After the Terminal sends the set-up instructions, it sends command word "00D0", which instructs prepares the A2100 for byte transfer. Each byte transfer increments the A2100's data address by one. We set the Terminal's rx_size equal to the number of samples. In this case, we set rx_size to 5000. The Terminal downloads the samples as soon as the sample session ends. The samples will be available in the Terminal's data image. The name of this data image is given by the Terminal's memory_name parameter. You can extract the acquired samples into a TCL variable with a command like this:

set samples [lwdaq_data_manipulate $config(memory_name) read $config(rx_size) 0]

For more about instruments, data images, and instrument parameters see LWDAQ Instruments. For more on the routine we call in the above command, see lwdaq_data_manipulate. The "config" array we refer to is the Terminal's configuration array.

Sampler Tool

We control and read out the A2100 with our Sampler Tool. The figure below is a screen shot of the Sampler on MacOS. Download the tool script Sampler.tcl and run it with Run Tool from the LWDAQ Tool menu.

Figure: Sampler Tool. The two traces show the values obtained from two ADCs. In this case, the ADCs are AD7982s. The display range is 1 mV.

The Sampler output is a color-coded text line, as you can see in the screen shot.

Regulator Stability

With C1 and C2 (see schematic) both 10 μF, we saw a 1-V p-p, 100-kHz oscillation in +5V and 3.3V. The MAX6329 low drop-out regulator, U2, is oscillating. The oscillations affect the regulator's input and output voltages. We increased C1 and C2 to 20 μF by adding a second 10 μF capacitor in parallel. The oscillations stopped.

It occurred to us that the oscillations may have been caused by an excess of capacitance at the regulator input, or too high a ratio of capacitance to series resistance at the output. We tried the following combinations of capacitors and resistors and measured the oscillations for each combination.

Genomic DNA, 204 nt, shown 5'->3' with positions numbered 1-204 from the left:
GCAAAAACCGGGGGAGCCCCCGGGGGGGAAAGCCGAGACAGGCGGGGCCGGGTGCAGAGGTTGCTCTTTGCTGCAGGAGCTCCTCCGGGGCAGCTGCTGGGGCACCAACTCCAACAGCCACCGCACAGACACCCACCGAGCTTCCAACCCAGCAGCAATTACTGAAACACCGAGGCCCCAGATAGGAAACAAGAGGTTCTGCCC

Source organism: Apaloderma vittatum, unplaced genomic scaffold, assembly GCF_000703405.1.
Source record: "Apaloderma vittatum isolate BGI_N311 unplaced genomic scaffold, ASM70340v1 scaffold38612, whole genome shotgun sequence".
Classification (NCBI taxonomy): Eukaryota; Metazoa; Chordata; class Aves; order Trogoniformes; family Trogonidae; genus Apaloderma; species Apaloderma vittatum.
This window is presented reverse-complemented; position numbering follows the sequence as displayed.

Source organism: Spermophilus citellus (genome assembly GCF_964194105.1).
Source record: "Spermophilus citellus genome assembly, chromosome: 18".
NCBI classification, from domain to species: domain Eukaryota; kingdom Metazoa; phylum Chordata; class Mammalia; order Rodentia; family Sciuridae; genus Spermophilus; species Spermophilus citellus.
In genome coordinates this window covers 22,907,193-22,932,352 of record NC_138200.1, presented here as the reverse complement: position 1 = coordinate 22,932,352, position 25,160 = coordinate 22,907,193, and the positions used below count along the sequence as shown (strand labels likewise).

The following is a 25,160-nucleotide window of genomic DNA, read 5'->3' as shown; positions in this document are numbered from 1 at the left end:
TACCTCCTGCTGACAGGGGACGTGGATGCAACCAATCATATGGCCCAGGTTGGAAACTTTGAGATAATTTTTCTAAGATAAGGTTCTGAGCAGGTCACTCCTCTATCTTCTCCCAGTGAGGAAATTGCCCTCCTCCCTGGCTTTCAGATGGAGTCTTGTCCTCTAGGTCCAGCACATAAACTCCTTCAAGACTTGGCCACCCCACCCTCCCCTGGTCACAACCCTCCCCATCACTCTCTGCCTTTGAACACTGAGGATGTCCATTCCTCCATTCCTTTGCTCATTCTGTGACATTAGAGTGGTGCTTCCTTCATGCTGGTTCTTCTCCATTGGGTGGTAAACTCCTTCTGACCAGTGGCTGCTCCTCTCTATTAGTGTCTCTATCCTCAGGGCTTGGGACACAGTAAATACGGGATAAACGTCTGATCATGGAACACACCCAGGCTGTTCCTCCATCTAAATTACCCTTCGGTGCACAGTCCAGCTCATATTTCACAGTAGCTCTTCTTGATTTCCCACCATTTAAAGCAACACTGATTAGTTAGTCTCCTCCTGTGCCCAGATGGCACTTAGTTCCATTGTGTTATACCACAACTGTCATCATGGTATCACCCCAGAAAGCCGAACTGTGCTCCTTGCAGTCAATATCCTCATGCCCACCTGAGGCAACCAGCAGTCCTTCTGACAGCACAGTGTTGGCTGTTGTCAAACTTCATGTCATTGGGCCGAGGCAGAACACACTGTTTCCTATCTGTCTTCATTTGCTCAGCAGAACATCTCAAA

C1C2+5V Oscillation+3.3V Oscillation
20 μF20 μF<10 mV<10 mV
10 μF10 μF1 V p-p, 100 kHz1 V p-p, 100 kHz
10 μF + 10 Ω10 μF + 10 Ω1 V p-p, 100 kHz1 V p-p, 100 kHz
10 μF + 2 Ω10 μF + 2 Ω200 mV p-p, 100 kHz200 mV p-p, 100 kHz
10 μF + 1 Ω10 μF + 1 Ω100 mV p-p, 100 kHz100 mV p-p, 100 kHz
10 μF + 0.5 Ω10 μF + 0.5 Ω600 mV p-p, 100 kHz50 mV p-p, 100 kHz
10 μF + 1 Ω10 μF + 0.5 Ω600 mV p-p, 100 kHz50 mV p-p, 100 kHz
1 μF10 μF + 0.5 Ω<10 mV<10 mV
1 μF1 μF + 1 Ω<10 mV<10 mV
1 μF1 μF Ω<10 mV<10 mV
Table: C1 and C2 Combinations and Resulting Oscillations.

We see that 1 μF is better for both C1 and C2. No series resistor is required. But adding series resistance to a capacitor that is too large sometimes reduces the amplitude of oscillations..


You will find our raw data in an Excel spreadsheet here. We presented the results of our ADC tests to the LSST Camera Electronics Group in January 2008. You will find our talk here.


Note: We thought the devices we were working with was the 3.3-V LTC1865L. But they were in fact 5-V LTC1865As. The LTC1865A is specified to 250 kHz sampling rate and 20-MHz serial clock rate for supply range 4.75V to 5.25V and temperature 0°C to 70°C. When powered by 3.3V, the device works at 200 kHz from −180°C to 20°C.

[11-JAN-08] We begin with an LTC1865L auxilliary board, as shown here. We measured the current consumption of the LTC1865 at room temperature (20°C) and when immersed entirely in boiling liquid nitrogen (−196°C). We used the following Toolmaker script to obtain our graphs.

foreach {code rate} {41 1 42 2 43 5 44 10 45 20 \
    46 50 47 100 48 200 49 500} {
  set LWDAQ_config_Terminal(tx_hex) "F0 50 $code 10"
  LWDAQ_acquire Terminal
  set currents [LWDAQ_acquire Gauge]
  LWDAQ_print $t "$rate [expr 1000 * ([lindex $currents 4] - 0.057)]" 

We obtained the following graph, which serves more to verify our firmware and software than to tell us about the performance of the LTC1865A. We are not recording the ADC samples yet, so we cannot be sure that the LTC1865A is functioning properly in liquid nitrogen. Furthermore, the LTC1865A is designed to operate only up to 250 kHz, so sampling at 500 kHz is unlikely to produce good data.

Figure: Current Consumption of LTC1865A, AD7982, and AD7980 with Sample Rate. The LTC1865A is powered by 3.3V instead of 5V.

[16-JAN-08] The A2100 is now fully-operational and we have Version 1 of the Sampler Tool. We plug two LTC1865L ADCs into the A2100. Both ADCs are configured to read IN− as a single-ended input.

Note: The serial clock speed we use on the A2100 to communicate with the ADCs is 20 MHz. The maximum clock speed recommended by the LTC1865A data sheet is 20 MHz. But we were operating the device at 3.3V, which is well below its recommended supply voltage of 5V. We found that we could transmit the code "1 1" to the ADC reliably, and so set it up for single-ended operation from IN−. But we could not transmit any other code reliably. Thus we used the LTC1865A only in its single-ended configuration for our initial tests.